From Publishers Weekly
Martini, a journalist and college professor, summons her blackest comedic chops to rehash her free-fall into postpartum depression—and the newfound understanding of her own upbringing that buoys her back up. Still mired in the oppressive Appalachia that chafed at her in childhood, she checks herself into the Knoxville psychiatric hospital shortly after giving birth, acquiescing to the "hillbilly Gothic patchwork" of suicides and manic-depression that scourge her family history. As her newborn daughter battles jaundice, her mother hovers intrusively as she awaits the mystical ability to breast-feed; Martini ponders her maternal fitness with a panicked despair nimbly rendered with dry humor and candid self-appraisal. Her misery, so jarringly at odds with the "bundle of joy" in her arms, throws open a window on her own mother's severe depression, helping Martini to make peace with her family and its legacies. Unflinching honesty, mordant wit and verbal flair (she comes apart "like a wet tissue" after giving birth) save this memoir from soggy self-pity. In its humor and empathy, it's a nonjudgmental resource for the thousands of mothers battling the "baby blues." (July)
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"Adrienne Martini's writing slices like a paper cut, sharp and quick. Her story reminds us that life stings, and that we, all of us, can heal."
-- Allison Glock, author of Beauty Before Comfort
"A smart, riveting, alternately sad and amusing account of postpartum depression and psychosis...A Girl, Interrupted for the new-mother set."
-- Cathi Hanauer, author of My Sister's Bones and The Bitch in the House
"Adrienne Martini has had a tough time as both a daughter and a mother, yet she brings back from the wretched edge of the maternal endeavor a book of liveliness and companionability, full of the wit and the will and even the anger that got her through the experience. This post-hillbilly madwoman knows how it is. She slips around your defenses and whispers her jokes and stories in your ear until you can't help but feel less isolated. I found her very good company."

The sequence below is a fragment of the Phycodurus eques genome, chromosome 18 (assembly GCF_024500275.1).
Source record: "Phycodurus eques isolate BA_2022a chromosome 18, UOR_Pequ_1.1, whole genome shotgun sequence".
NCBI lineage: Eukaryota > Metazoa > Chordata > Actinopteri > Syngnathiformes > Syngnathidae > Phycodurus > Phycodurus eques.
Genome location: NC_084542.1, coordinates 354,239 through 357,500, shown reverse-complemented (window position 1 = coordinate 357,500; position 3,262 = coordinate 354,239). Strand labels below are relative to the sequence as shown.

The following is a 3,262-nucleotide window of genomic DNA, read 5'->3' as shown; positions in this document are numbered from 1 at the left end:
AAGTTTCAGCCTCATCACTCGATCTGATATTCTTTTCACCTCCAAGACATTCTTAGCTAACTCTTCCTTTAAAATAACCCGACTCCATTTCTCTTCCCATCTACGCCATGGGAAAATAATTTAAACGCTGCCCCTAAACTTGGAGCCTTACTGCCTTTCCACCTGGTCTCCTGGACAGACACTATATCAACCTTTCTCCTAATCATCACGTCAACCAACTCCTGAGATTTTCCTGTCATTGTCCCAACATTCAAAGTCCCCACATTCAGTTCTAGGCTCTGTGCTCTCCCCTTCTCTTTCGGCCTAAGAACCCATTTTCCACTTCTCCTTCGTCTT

-- Marion Winik, author of Above Us Only Sky and The Lunch-Box Chronicles
"With a rare mixture of honesty, humor, and compassion, Adrienne Martini reveals her painful family legacy of mental illness. Her own encounter with postpartum depression, which she explores fearlessly, is at once harrowing and hopeful. An inspiration to all who are touched by this most complex human condition."
-- Henry Emmons, MD, author of The Chemistry of Joy: A Three-Step Program for Overcoming Depression Through Western Science and Eastern Wisdom
"Hillbilly Gothic captures the fascinating contradictions of the women of modern Appalachia. Adrienne clearly illuminates the pain and shame suffered by those with closeted mental illness, while retaining respect for the several generations of brave mothers and daughters in her family who lived through it. This book is beautifully written, thought-provoking, and slyly funny. Highly recommended."
-- Katie Allison Granju, author of Attachment Parenting
--This text refers to an out of print or unavailable edition of this title.
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